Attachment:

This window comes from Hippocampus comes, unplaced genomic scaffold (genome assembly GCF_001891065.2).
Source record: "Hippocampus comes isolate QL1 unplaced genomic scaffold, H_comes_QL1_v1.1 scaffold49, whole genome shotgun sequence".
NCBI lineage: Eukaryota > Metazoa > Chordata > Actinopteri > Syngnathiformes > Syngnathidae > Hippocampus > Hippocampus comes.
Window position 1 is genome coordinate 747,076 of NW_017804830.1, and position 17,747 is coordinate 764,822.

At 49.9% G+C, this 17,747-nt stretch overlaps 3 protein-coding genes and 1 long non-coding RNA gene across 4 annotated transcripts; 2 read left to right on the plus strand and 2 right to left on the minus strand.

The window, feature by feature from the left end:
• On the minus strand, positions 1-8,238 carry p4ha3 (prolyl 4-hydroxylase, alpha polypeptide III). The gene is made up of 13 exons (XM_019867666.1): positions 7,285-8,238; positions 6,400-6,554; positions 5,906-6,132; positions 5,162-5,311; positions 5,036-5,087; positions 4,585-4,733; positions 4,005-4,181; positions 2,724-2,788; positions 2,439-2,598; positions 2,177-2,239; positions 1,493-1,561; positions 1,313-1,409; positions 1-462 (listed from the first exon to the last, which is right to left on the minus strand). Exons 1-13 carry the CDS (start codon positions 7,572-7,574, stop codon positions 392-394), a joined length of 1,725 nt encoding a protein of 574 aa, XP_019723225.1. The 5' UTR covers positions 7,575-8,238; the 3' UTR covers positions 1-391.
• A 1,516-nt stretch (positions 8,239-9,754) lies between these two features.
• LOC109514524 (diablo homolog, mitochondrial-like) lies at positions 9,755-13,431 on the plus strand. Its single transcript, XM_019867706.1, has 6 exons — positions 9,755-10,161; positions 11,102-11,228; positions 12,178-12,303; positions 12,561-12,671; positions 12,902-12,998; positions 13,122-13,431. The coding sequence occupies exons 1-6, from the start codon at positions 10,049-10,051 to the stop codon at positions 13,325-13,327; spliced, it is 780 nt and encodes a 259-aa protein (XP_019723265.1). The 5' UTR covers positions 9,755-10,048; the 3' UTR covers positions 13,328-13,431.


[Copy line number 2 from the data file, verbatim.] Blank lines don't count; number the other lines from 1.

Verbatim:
Source record: "Hippocampus comes isolate QL1 unplaced genomic scaffold, H_comes_QL1_v1.1 scaffold49, whole genome shotgun sequence".